Think of a preschool now. What comes to mind?
You would probably conjure images of children crowding around a teacher reciting the alphabet, or colouring and tracing letters at their tables.
However, in a Montessori classroom, you would notice the difference in the space setting and design. This is because a Montessori environment is designed to foster cooperative and independent learning.
The History of Montessori
In 1907, one of Italy’s first female physicians opened a centre for children in a poor city district. The youngsters started off disinterested in getting an education, but were soon drawn towards learning in an environment created to foster their natural desire to learn. That lady was Maria Montessori.
More than 100 years later, the Montessori Method is still the trusted approach of early childhood education that builds on children’s natural instincts to empower them to take control of their own learning and develop skills needed for them to fulfil their fullest potential.
Offering Value-Added Signature Programmes
The learning resources support a child’s innate desire to explore, discuss and develop skills for life. The pillars of the Montessori philosophy are based on the premise that all children want to learn and should develop at their own pace.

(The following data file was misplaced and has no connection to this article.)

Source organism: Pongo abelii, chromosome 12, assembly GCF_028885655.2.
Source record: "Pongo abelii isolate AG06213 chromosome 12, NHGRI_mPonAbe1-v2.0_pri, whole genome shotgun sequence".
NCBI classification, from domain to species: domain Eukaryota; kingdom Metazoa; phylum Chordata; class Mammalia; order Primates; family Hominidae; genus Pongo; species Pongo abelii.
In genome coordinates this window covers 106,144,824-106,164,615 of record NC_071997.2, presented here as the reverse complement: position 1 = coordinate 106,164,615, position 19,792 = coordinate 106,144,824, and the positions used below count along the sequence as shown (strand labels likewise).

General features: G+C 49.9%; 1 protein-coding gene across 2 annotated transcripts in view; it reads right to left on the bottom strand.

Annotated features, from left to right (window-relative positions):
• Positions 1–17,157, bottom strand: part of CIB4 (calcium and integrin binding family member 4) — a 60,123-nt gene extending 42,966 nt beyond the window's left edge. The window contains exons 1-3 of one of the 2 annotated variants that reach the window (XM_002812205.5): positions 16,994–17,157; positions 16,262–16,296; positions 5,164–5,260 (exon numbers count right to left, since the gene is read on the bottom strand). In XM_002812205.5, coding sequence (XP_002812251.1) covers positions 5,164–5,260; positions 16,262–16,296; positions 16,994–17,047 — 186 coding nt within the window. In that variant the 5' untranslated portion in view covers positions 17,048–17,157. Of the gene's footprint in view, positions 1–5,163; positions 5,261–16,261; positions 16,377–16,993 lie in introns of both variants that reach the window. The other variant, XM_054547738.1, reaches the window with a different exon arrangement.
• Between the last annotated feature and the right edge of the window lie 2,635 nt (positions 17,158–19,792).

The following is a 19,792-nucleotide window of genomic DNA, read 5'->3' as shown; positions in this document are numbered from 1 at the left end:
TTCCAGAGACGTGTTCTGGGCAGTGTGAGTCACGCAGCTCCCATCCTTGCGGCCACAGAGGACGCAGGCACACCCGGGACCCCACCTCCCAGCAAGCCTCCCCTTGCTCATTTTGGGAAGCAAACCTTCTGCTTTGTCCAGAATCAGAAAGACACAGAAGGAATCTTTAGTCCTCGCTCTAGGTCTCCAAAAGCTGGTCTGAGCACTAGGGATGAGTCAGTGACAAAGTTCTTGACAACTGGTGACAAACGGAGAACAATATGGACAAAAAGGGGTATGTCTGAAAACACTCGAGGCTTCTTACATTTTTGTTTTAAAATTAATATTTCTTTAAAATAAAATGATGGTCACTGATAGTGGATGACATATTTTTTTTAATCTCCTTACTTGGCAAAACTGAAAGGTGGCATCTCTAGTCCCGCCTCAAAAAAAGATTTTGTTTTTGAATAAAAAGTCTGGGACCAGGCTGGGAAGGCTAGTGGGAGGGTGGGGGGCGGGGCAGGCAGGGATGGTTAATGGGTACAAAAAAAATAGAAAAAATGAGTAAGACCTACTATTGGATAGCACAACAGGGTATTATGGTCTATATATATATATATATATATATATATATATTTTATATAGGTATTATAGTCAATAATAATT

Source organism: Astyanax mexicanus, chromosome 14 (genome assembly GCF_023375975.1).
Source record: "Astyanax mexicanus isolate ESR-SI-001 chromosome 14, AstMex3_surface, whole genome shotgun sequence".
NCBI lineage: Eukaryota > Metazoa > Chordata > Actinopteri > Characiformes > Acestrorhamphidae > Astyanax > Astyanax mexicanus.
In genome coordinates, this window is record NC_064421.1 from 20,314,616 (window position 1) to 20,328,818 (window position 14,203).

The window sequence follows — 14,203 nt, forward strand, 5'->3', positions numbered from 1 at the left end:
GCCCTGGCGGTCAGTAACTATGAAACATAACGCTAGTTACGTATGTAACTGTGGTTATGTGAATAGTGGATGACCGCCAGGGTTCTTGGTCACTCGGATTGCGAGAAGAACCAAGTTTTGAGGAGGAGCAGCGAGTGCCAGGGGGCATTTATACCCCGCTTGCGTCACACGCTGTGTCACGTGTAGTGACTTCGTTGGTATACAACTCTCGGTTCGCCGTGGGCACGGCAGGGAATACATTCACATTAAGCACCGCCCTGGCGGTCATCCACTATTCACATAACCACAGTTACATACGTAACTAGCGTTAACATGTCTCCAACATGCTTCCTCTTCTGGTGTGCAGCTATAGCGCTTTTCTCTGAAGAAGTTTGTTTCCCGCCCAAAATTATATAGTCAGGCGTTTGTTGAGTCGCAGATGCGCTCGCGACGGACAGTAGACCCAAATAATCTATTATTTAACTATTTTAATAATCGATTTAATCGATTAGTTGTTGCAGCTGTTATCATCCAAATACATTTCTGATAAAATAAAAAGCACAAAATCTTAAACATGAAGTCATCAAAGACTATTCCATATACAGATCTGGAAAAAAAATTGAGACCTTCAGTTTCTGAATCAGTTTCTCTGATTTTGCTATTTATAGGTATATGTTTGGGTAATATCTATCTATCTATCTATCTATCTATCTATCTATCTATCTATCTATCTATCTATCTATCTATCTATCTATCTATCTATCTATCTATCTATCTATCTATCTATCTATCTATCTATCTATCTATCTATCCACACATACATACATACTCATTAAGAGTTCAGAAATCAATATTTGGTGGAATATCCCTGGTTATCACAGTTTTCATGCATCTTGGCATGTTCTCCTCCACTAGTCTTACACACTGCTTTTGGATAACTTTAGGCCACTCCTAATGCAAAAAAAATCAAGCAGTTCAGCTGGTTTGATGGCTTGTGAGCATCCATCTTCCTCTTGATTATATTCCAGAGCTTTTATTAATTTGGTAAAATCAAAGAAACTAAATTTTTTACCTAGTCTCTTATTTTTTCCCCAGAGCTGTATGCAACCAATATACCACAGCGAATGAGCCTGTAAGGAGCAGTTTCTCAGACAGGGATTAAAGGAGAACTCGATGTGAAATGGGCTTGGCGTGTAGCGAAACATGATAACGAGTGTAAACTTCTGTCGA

In Singapore, the Modern Montessori International (MMI) Group is a leader in Montessori preschool education, with more than 25 branches located within the island.
Besides the unique Montessori Curriculum which touches on Practical Life Exercises, Sensorial Education, Montessori Language, Montessori Mathematics and Cultural Subjects, MMI also has value-added signature programmes like MMI News Hour, MMI Passport to the World, MMI Traveller’s Palm, MMI Speak to be Heard and MMI Thumps Up Morning to expose their children to more hands-on and learning opportunities.
TNAP had a chance to visit an MMI centre one Friday morning. At 8.30am, we saw no bleary-eyed tots. Children were dressed in their own clothes instead of uniforms, as it was Fantastic Friday, where games were part of their day.
MMI Thumbs Up Morning
The children, aged 2 to 6 years old, were brimming with excitement during their Thumbs Up Morning Opening Session. Each day, older children are picked to be Leader of the Week and have the chance to lead younger ones through positive traits and desirable behaviours, such as “Today we wait for our turn!” and “In class, we use our listening ears.”